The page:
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Housing prices offer small boost

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Housing is an important “multiplier” industry. Rising home prices tend to encourage further construction, boosting many ancillary supplier industries. Higher values create a “wealth effect” among homeowners, leading to increased consumer spending and economic activity.

Since 2010, housing starts have increased and prices have risen. Perceived as an indicator of an improved economy, this helped to boost stock markets to nominal highs. However, this picture of recovery is fading. Department of Commerce figures show a recent decline in starts for single family homes. What does this indicate for the economy and stock markets?

Adjusting for inflation, the median income of U.S. households dropped 8 percent from its 2007 high of $54,489 to $50,054 in 2011. That was lower than the $50,624 median income in January 1990, some 23 years ago. Combined with increased taxes and health costs, this means that higher prices have made homeownership and even rentals less affordable for average Americans.

According to a recent Pew Research Center report, 36 percent of adults between the ages of 18 and 31 were living with their parents last year — the highest level since records began. This creates serious economic and social problems.

Zillow Real Estate Research reports that 44 percent of U.S. homeowners lack sufficient equity in their homes to allow them to qualify for further loans. Meanwhile, banks have tightened their lending criteria.

“One of the most overlooked aspects of the recovery is that for many workers, incomes are not rebounding in step with local housing markets,” said Maya Brennan, a senior research associate with the Center for Housing Policy.

So if houses are less affordable, even at current low mortgage rates, who is buying them?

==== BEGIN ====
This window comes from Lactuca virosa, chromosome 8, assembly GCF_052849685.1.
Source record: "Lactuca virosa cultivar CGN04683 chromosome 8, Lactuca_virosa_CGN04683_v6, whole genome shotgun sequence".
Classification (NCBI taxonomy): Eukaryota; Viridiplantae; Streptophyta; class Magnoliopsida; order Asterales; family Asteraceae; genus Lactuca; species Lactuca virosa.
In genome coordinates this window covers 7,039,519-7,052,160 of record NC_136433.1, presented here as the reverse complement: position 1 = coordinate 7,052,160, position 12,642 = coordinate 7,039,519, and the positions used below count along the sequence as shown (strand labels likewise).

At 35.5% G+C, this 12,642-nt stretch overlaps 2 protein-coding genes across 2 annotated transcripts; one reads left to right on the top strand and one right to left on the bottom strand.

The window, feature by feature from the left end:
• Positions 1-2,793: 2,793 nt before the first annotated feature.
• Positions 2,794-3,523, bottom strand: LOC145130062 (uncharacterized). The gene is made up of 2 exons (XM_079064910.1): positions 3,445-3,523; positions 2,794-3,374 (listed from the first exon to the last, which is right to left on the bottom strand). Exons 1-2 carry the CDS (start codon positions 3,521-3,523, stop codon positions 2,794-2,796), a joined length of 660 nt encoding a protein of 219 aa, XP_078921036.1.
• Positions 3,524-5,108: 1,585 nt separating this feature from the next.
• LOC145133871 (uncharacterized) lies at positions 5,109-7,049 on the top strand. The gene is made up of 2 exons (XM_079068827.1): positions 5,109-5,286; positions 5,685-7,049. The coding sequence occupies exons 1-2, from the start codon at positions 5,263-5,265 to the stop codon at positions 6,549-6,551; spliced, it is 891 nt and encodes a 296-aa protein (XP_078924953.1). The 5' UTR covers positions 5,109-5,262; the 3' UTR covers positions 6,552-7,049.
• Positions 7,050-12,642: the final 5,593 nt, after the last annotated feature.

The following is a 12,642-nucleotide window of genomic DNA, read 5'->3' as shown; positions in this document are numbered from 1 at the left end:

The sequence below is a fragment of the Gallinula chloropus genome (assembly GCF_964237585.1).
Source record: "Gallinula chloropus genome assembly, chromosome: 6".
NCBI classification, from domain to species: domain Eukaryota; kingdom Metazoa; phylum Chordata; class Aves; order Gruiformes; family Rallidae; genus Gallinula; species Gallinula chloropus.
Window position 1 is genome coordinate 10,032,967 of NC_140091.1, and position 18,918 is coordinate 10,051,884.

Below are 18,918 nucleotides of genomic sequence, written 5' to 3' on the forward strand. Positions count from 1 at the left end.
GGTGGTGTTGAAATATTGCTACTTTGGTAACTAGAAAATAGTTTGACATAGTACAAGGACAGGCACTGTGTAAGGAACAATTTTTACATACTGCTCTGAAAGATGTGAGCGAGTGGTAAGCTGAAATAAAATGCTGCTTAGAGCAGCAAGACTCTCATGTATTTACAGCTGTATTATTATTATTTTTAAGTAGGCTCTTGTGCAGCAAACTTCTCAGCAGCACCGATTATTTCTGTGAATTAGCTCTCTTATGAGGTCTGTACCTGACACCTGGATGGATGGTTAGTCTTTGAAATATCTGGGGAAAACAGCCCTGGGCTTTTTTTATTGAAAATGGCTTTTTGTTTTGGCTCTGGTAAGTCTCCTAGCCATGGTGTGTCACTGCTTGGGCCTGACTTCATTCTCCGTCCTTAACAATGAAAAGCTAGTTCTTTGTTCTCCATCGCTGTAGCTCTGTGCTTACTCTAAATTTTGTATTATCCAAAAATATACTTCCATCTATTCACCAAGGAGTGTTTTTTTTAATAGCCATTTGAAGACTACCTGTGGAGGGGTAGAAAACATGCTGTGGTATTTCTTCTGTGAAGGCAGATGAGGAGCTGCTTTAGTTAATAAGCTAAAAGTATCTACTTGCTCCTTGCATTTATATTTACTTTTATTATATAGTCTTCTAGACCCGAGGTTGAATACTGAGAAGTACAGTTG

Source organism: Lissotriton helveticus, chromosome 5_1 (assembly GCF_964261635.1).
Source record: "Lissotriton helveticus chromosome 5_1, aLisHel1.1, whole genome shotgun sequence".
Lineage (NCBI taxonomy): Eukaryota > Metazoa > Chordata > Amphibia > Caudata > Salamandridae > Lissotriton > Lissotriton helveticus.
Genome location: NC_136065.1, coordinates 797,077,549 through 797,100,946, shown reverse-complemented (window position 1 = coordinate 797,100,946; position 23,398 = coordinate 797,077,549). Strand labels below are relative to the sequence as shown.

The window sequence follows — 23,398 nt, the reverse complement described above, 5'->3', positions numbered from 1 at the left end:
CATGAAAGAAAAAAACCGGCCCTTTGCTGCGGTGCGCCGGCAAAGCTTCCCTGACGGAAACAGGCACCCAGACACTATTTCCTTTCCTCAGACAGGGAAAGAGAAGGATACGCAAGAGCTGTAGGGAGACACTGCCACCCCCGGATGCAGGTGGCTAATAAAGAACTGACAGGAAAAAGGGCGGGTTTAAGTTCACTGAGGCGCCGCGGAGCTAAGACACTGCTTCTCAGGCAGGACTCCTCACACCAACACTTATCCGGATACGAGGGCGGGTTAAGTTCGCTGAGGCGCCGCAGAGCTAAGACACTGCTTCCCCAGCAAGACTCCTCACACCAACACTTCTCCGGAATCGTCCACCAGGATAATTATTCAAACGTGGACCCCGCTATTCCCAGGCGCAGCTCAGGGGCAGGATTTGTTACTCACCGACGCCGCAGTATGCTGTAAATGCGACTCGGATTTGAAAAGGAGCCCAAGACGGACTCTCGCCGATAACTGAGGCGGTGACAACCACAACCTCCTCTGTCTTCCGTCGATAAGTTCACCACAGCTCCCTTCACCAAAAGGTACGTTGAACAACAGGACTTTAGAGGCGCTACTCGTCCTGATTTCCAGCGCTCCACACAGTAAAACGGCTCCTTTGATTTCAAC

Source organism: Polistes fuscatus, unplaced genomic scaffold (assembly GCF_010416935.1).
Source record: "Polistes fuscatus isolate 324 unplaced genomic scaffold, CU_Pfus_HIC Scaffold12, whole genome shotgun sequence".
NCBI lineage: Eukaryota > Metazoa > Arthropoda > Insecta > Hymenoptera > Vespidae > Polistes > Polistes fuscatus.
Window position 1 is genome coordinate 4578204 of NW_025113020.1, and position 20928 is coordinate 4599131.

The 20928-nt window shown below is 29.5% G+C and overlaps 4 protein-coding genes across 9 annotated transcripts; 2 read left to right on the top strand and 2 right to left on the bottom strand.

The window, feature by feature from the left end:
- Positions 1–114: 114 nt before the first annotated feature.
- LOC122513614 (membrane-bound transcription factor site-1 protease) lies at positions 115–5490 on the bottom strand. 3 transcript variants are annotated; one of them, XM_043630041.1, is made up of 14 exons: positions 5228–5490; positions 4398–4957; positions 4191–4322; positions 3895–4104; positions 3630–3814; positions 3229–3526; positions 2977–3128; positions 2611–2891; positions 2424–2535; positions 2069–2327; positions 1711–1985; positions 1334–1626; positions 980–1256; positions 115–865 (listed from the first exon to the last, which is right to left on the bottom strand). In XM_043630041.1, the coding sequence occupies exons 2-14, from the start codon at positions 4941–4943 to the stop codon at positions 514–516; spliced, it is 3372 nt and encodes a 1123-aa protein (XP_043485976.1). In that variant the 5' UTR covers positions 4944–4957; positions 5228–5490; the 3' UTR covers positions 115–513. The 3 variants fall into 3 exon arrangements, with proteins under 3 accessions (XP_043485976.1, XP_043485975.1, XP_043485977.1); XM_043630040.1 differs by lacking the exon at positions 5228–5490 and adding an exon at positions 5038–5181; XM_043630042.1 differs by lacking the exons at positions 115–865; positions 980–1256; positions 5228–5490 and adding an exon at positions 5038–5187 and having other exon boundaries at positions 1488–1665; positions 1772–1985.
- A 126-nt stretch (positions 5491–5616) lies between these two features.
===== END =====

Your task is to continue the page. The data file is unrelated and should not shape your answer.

The climb in house sales likely reflects the purchases of first-time buyers, investors and speculators. Furthermore, an increasing number of homes — 30 percent in June — are being paid for in cash. This indicates that most buyers are likely investors or speculators who are purchasing houses either to flip or to rent rather than to live in. Unlike bona fide homeowners, investors and speculators are more sensitive to increased prices and anticipated increases in interest rates. They are reducing their purchases to the lowest levels since September.

At the same time, foreclosure levels have fallen but are still equal to the high level of December 2008. Furthermore, 25 percent of mortgages remain underwater.

Like the rescue of Wall Street, very little of the housing recovery in many areas of the United States appears to have benefitted the majority of Americans. On the contrary, it appears to have contributed to an ever widening and politically dangerous wealth gap.

Perhaps that is why, despite the vast size of government bailouts, consumer demand and employment have remained sluggish. This poses a continuing threat to a healthy economic recovery.

Continued employment uncertainty combined with higher taxes and living costs puts the net disposable income of Americans under pressure. The lack of home buying portends sluggish real economic growth.

John Browne, a former member of Britain's Parliament, is a financial and economics columnist for Trib Total Media. Email him at

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